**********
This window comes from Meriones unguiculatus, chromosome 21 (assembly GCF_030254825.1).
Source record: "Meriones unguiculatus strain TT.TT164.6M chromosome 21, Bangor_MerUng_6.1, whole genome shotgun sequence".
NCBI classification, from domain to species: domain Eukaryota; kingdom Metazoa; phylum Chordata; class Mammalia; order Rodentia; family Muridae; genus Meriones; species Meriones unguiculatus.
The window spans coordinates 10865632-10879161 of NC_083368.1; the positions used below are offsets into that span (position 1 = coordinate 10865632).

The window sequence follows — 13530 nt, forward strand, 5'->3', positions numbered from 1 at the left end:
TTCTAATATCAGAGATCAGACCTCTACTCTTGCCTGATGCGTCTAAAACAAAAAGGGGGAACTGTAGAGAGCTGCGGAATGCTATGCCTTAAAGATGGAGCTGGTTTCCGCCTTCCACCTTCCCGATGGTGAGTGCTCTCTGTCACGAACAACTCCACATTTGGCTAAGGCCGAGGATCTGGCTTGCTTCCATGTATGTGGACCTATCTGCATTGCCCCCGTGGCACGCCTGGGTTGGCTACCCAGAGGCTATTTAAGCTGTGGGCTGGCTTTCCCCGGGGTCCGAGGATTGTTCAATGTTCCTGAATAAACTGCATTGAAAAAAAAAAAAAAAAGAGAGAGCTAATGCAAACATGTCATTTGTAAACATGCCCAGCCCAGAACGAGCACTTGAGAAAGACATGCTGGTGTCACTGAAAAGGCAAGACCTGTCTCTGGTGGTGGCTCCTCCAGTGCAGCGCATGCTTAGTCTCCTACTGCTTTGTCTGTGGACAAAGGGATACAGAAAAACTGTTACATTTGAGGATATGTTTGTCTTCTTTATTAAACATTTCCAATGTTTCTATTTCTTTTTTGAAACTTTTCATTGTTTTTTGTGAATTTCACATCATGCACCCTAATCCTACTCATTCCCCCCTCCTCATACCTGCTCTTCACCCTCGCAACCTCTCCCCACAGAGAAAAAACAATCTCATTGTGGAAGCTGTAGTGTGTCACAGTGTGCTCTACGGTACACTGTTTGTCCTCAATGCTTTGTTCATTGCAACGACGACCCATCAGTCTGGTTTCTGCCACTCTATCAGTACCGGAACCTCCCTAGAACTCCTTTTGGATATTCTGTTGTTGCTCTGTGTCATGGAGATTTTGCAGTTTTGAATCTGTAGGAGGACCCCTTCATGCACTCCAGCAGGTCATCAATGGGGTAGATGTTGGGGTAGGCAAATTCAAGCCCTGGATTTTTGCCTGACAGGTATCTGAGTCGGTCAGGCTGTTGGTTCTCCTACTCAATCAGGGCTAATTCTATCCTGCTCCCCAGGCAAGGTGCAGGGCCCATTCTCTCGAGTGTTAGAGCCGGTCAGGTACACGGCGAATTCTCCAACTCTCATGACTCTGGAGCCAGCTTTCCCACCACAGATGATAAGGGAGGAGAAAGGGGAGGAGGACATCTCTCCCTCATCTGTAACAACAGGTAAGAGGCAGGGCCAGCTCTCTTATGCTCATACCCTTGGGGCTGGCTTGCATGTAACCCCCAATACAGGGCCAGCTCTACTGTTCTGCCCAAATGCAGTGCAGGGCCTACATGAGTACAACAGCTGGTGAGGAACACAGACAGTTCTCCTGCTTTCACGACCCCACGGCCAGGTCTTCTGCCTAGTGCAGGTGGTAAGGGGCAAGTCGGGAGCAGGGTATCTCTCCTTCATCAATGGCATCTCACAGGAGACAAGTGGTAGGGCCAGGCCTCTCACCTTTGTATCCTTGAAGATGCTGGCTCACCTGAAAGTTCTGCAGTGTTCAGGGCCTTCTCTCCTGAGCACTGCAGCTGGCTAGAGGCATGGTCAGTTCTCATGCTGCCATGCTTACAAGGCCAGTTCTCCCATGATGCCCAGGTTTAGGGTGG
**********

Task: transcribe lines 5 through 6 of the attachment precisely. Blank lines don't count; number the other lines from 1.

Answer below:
The window sequence follows — 13530 nt, forward strand, 5'->3', positions numbered from 1 at the left end:
TTCTAATATCAGAGATCAGACCTCTACTCTTGCCTGATGCGTCTAAAACAAAAAGGGGGAACTGTAGAGAGCTGCGGAATGCTATGCCTTAAAGATGGAGCTGGTTTCCGCCTTCCACCTTCCCGATGGTGAGTGCTCTCTGTCACGAACAACTCCACATTTGGCTAAGGCCGAGGATCTGGCTTGCTTCCATGTATGTGGACCTATCTGCATTGCCCCCGTGGCACGCCTGGGTTGGCTACCCAGAGGCTATTTAAGCTGTGGGCTGGCTTTCCCCGGGGTCCGAGGATTGTTCAATGTTCCTGAATAAACTGCATTGAAAAAAAAAAAAAAAAGAGAGAGCTAATGCAAACATGTCATTTGTAAACATGCCCAGCCCAGAACGAGCACTTGAGAAAGACATGCTGGTGTCACTGAAAAGGCAAGACCTGTCTCTGGTGGTGGCTCCTCCAGTGCAGCGCATGCTTAGTCTCCTACTGCTTTGTCTGTGGACAAAGGGATACAGAAAAACTGTTACATTTGAGGATATGTTTGTCTTCTTTATTAAACATTTCCAATGTTTCTATTTCTTTTTTGAAACTTTTCATTGTTTTTTGTGAATTTCACATCATGCACCCTAATCCTACTCATTCCCCCCTCCTCATACCTGCTCTTCACCCTCGCAACCTCTCCCCACAGAGAAAAAACAATCTCATTGTGGAAGCTGTAGTGTGTCACAGTGTGCTCTACGGTACACTGTTTGTCCTCAATGCTTTGTTCATTGCAACGACGACCCATCAGTCTGGTTTCTGCCACTCTATCAGTACCGGAACCTCCCTAGAACTCCTTTTGGATATTCTGTTGTTGCTCTGTGTCATGGAGATTTTGCAGTTTTGAATCTGTAGGAGGACCCCTTCATGCACTCCAGCAGGTCATCAATGGGGTAGATGTTGGGGTAGGCAAATTCAAGCCCTGGATTTTTGCCTGACAGGTATCTGAGTCGGTCAGGCTGTTGGTTCTCCTACTCAATCAGGGCTAATTCTATCCTGCTCCCCAGGCAAGGTGCAGGGCCCATTCTCTCGAGTGTTAGAGCCGGTCAGGTACACGGCGAATTCTCCAACTCTCATGACTCTGGAGCCAGCTTTCCCACCACAGATGATAAGGGAGGAGAAAGGGGAGGAGGACATCTCTCCCTCATCTGTAACAACAGGTAAGAGGCAGGGCCAGCTCTCTTATGCTCATACCCTTGGGGCTGGCTTGCATGTAACCCCCAATACAGGGCCAGCTCTACTGTTCTGCCCAAATGCAGTGCAGGGCCTACATGAGTACAACAGCTGGTGAGGAACACAGACAGTTCTCCTGCTTTCACGACCCCACGGCCAGGTCTTCTGCCTAGTGCAGGTGGTAAGGGGCAAGTCGGGAGCAGGGTATCTCTCCTTCATCAATGGCATCTCACAGGAGACAAGTGGTAGGGCCAGGCCTCTCACCTTTGTATCCTTGAAGATGCTGGCTCACCTGAAAGTTCTGCAGTGTTCAGGGCCTTCTCTCCTGAGCACTGCAGCTGGCTAGAGGCATGGTCAGTTCTCATGCTGCCATGCTTACAAGGCCAGTTCTCCCATGATGCCCAGGTTTAGGGTGG